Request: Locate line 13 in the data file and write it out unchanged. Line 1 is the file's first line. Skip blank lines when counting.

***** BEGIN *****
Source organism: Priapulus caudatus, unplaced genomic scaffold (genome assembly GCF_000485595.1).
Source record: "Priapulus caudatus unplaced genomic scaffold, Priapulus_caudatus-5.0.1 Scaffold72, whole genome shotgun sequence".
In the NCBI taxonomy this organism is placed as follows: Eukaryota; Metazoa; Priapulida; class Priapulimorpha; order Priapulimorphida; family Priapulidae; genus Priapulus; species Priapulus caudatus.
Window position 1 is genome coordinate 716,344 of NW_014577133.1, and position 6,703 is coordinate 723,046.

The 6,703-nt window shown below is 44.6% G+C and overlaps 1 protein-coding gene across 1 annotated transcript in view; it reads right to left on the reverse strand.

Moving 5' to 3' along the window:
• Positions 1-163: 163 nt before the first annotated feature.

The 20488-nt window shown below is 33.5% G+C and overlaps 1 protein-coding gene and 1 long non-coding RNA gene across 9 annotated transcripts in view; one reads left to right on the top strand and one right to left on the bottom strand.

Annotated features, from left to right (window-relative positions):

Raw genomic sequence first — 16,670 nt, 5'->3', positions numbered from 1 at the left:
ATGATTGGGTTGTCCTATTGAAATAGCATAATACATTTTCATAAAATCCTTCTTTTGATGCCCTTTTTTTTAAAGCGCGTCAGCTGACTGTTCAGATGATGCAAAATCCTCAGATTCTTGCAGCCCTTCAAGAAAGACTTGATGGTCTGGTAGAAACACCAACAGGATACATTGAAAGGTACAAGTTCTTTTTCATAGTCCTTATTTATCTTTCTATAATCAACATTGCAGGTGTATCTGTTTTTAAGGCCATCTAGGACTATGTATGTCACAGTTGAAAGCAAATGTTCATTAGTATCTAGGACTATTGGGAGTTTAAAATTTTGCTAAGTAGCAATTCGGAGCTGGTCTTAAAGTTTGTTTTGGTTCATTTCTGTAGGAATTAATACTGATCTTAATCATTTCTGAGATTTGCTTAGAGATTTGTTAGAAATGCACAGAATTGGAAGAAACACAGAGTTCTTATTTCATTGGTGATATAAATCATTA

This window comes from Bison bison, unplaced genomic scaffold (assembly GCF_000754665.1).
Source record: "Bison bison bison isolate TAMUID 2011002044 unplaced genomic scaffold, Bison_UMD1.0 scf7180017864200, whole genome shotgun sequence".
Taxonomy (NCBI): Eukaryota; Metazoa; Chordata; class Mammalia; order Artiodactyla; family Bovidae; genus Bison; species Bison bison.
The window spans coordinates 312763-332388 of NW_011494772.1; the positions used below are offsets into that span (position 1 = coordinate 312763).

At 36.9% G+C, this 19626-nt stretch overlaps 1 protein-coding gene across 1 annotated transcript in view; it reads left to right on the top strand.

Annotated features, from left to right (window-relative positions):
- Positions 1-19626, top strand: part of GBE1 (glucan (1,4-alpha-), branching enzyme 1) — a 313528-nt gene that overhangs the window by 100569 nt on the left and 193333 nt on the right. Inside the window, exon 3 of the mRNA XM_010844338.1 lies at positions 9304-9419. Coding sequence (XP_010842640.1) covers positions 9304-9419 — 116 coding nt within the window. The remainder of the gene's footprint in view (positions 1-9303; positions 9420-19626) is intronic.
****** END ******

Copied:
Source record: "Bison bison bison isolate TAMUID 2011002044 unplaced genomic scaffold, Bison_UMD1.0 scf7180017864200, whole genome shotgun sequence".